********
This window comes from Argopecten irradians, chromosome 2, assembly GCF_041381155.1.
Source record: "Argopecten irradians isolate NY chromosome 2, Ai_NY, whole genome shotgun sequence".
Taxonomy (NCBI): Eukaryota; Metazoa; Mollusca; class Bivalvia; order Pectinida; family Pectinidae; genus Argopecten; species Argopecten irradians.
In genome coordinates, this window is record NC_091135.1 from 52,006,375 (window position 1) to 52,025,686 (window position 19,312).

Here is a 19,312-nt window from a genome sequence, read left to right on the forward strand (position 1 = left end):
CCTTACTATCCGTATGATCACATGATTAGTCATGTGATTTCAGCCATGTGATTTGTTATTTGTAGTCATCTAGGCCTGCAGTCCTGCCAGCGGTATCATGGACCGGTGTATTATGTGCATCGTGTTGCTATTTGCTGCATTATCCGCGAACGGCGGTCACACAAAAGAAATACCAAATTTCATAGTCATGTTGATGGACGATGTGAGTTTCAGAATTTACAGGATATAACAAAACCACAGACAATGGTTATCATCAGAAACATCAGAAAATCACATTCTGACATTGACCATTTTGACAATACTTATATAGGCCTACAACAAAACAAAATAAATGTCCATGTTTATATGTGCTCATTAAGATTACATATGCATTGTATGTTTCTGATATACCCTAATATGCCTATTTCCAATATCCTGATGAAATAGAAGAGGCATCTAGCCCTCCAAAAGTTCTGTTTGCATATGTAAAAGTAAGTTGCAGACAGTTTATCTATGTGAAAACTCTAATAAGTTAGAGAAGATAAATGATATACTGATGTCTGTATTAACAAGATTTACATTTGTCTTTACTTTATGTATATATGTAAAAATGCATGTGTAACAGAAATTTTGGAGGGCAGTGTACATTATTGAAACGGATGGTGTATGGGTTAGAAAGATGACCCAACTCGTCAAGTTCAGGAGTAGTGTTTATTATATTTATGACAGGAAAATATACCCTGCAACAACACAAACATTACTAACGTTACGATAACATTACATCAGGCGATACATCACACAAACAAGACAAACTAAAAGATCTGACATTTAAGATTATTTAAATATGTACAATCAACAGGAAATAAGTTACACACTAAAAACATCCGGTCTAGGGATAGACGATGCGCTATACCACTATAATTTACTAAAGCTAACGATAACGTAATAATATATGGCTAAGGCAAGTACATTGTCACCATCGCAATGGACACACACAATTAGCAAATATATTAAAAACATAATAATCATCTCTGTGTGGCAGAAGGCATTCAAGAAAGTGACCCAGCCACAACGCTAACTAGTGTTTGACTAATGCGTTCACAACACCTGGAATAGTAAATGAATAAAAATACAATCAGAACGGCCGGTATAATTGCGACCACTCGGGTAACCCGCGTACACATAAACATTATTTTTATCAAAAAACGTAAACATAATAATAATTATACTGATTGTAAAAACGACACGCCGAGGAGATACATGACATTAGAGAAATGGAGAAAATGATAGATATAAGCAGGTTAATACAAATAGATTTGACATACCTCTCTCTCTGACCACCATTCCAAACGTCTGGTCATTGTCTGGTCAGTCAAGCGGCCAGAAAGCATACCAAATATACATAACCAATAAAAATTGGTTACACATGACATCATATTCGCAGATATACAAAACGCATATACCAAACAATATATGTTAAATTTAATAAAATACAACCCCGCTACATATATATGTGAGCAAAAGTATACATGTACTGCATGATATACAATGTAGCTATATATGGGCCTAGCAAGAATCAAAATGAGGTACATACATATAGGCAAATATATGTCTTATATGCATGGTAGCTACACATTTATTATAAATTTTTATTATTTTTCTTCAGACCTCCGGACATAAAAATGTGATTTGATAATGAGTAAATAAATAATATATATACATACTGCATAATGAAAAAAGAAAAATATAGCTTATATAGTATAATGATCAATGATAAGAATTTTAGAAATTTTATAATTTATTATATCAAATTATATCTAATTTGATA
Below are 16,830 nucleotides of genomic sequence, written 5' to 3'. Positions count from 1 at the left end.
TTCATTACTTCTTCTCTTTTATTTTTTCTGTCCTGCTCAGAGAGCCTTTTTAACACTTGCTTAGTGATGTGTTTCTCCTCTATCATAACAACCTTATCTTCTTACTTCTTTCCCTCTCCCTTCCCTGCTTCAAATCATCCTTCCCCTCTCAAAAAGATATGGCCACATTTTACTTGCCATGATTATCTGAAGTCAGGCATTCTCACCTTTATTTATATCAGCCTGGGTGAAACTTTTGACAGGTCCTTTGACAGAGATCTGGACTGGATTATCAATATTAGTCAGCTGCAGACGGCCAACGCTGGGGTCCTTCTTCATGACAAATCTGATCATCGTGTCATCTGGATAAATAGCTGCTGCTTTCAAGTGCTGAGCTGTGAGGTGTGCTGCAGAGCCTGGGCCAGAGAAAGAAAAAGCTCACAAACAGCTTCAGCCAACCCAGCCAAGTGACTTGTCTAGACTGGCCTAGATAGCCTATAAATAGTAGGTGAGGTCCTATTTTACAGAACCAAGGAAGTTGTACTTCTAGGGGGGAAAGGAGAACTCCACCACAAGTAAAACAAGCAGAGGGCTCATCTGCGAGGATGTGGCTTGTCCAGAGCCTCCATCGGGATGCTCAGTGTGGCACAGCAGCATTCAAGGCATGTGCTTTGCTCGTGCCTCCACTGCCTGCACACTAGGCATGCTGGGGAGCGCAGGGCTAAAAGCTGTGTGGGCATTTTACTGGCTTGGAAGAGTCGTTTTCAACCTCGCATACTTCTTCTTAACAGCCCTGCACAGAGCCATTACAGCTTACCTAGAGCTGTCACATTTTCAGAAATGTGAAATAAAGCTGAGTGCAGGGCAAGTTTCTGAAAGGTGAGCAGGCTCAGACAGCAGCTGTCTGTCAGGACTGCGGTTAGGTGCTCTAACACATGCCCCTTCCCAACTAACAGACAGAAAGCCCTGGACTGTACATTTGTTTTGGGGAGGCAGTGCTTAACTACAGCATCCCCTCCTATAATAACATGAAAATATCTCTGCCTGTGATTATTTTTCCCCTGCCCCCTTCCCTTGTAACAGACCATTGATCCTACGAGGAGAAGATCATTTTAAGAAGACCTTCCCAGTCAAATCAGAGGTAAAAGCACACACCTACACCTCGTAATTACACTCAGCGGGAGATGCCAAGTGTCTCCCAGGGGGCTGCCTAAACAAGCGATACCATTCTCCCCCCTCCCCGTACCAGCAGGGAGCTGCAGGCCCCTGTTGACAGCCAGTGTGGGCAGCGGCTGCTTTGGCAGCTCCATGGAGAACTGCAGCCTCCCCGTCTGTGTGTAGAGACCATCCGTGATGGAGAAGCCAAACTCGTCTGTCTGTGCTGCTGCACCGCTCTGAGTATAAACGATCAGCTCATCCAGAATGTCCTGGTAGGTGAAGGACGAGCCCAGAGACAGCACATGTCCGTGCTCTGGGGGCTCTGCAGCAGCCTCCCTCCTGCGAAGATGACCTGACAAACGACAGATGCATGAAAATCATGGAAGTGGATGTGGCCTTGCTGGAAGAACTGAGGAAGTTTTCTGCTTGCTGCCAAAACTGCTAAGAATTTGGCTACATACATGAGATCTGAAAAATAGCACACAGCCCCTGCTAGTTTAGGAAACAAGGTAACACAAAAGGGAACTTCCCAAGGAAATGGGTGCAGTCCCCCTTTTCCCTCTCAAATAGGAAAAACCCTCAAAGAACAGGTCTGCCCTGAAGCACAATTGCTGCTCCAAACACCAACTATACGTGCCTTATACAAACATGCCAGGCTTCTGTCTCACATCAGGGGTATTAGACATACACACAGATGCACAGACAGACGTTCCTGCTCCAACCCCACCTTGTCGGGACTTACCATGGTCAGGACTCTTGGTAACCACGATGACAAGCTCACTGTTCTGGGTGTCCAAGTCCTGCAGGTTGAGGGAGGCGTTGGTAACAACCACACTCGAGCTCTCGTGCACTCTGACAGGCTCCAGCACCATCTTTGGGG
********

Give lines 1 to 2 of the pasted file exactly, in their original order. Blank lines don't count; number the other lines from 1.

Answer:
This window comes from Argopecten irradians, chromosome 2, assembly GCF_041381155.1.
Source record: "Argopecten irradians isolate NY chromosome 2, Ai_NY, whole genome shotgun sequence".